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December 22nd, 2013
10:24 AM ET

The Pope's secret strength: The freedom to be Francis

Opinion by the Rev. Thomas Rosica, special to CNN

(CNN) Christmas was a moveable feast for me this year - in fact it happened right smack in the middle of Lent, when the cardinals of the Roman Catholic Church elected a man from Argentina to be the next Pope.

I have been asking myself a ton of questions over the past months.

What has happened in the church, and how can it be that a 77-year-old, retirement-bound archbishop from Buenos Aires has captivated the world?

How can we describe the sense of springtime that has come upon the church? How is it fathomable in our day and age that not only Christians and Catholics but millions of others are speaking about “Papa Francesco” as if he were their own?

Is this all the work of a PR company or clever media strategists hired by the Vatican to rebrand its image? Or is there something else at work? Let me tell you what I think is afoot.

Jorge Mario Bergoglio took the name Francis upon his election as Pope and told us he did so because of his love for Francis of Assisi. For the past nine months, many of us have been associating the Pope’s gestures and actions with the “Poverello” or “Little Poor One” of Assisi, perhaps the most beloved saint of the Catholic tradition.

We can easily envision Francis of Assisi in that idyllic, medieval Umbrian hilltop town and mythologize about what really happened back in his day. But too often Francis’ radical message is lost and we reduce him to a gentle, whimsical hippie who fed birds, smelled flowers and tamed wild wolves. We easily forget that in reality, Assisi’s favorite son was and is the model of a radical Christian.

One day as a young man, Francis heard the plea of Jesus from the crucifix in the dilapidated San Damiano chapel on Assisi’s outskirts. “Go and repair my Church,” he heard Jesus say. And he certainly did that in his lifetime and through the huge Franciscan family that he left behind to carry forward his dream and continue his work.

Many of us have spent the past months finding similarities between Francis of Assisi and Francis of Buenos Aires, who took up residence in a guest house in Vatican City rather than the papal apartment in the Apostolic Palace.

We become easily fixated on lots of eye-catching, buzz-causing externals and great photo opportunities: A Pope who abandoned the red shoes - that were never an official part of the papal wardrobe! A Pope who dresses modestly, pays his own lodging bills, drives around Vatican City in a Ford Focus, calls many people on the phone, brings jam sandwiches to on-duty Swiss Guards at his door and invites street people to his birthday breakfast.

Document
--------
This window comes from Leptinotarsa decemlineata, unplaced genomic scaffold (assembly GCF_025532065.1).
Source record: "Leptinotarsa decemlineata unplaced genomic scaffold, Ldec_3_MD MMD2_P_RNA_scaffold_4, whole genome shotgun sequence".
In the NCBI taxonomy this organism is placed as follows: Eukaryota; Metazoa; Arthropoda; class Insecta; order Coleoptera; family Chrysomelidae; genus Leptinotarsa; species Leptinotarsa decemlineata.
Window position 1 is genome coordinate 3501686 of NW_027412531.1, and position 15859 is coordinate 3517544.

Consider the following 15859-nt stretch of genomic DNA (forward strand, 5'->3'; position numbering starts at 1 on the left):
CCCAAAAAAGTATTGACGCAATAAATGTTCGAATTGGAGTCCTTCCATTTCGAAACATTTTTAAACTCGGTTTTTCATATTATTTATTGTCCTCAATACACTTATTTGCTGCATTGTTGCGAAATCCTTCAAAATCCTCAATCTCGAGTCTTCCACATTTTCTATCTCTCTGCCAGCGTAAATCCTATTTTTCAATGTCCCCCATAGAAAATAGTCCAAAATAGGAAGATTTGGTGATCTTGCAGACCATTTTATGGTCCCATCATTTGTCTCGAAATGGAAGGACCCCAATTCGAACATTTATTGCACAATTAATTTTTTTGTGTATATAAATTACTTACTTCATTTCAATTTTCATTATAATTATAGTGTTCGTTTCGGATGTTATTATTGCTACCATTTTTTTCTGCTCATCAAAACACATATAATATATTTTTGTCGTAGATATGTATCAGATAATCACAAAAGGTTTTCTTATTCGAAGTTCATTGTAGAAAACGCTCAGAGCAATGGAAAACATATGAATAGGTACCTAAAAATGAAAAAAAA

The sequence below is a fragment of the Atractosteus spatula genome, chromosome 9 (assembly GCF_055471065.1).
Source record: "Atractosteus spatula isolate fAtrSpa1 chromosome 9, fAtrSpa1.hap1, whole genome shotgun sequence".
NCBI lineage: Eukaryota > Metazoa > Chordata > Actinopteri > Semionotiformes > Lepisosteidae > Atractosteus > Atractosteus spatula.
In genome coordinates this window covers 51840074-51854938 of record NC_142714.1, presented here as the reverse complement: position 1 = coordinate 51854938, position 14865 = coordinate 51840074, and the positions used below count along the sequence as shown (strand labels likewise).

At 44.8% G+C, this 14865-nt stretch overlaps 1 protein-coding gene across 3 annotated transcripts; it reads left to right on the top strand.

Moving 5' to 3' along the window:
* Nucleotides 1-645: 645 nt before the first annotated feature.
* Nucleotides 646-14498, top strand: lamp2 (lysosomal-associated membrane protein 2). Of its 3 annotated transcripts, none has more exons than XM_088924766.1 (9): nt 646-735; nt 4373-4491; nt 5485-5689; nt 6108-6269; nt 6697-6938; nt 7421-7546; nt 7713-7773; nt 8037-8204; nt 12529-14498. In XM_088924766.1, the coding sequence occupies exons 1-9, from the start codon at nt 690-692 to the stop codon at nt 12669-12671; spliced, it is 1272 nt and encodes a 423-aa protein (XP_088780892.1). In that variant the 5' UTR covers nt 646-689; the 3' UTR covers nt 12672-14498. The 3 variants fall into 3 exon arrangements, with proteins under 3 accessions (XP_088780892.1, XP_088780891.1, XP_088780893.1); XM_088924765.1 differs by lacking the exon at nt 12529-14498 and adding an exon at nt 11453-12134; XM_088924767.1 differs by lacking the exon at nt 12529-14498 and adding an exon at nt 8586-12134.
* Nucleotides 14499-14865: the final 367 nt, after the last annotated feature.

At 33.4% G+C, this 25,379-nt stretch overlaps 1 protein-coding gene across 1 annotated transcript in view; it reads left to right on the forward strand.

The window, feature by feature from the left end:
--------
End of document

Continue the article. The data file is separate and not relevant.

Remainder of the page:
This Roman pontiff specializes in kissing babies and embracing the sick, disfigured broken bodies, and the abandoned of society. We sit back, smile and utter: “What simplicity!” “Wow!” Awesome!” “Finalmente!”

We say: “Here is a one world leader who speaks the truth to power, walks his talk, and names idolatry and greed for what they are. Here’s a bold and courageous shepherd who lifts up the poor and tells us that if they are not part of our lives, then we are a sad and even doomed lot. Just like Francis of Assisi did in his day!”

But that is not the whole story.

I have realized more and more over the past months that while I have always loved Francis of Assisi and all the romantic ideals he embraced and stood for, Francis of Buenos Aires doesn’t transport me back to medieval Assisi. He takes me back to Bethlehem, Galilee and Jerusalem.

Everything the Pope is doing now is not just an imitation of his patron saint who loved the poor, embraced lepers, charmed sultans, made peace and protected nature. It’s a reflection of the child of Bethlehem who would grow up to become the man of the cross in Jerusalem, the Risen One that no tomb could contain, the man we Christians call Savior and Lord. The one whose birth we celebrate on December 25.

More than anyone in my lifetime, Pope Francis has given me a powerful glimpse into the mind and heart of God.

He wants the church to be an instrument of reconciliation and welcome, a church capable of warming hearts, a church that is not bent over on herself but always seeking those on the periphery and those who are lost, a church capable of leading people home.

Francis knows only too well that at times we lose people because they don't understand what we are saying, because we have forgotten the language of simplicity.

On the late afternoon of March 13, 2013, Jorge Mario Bergoglio received the call to go, rebuild, repair, renew and heal the church.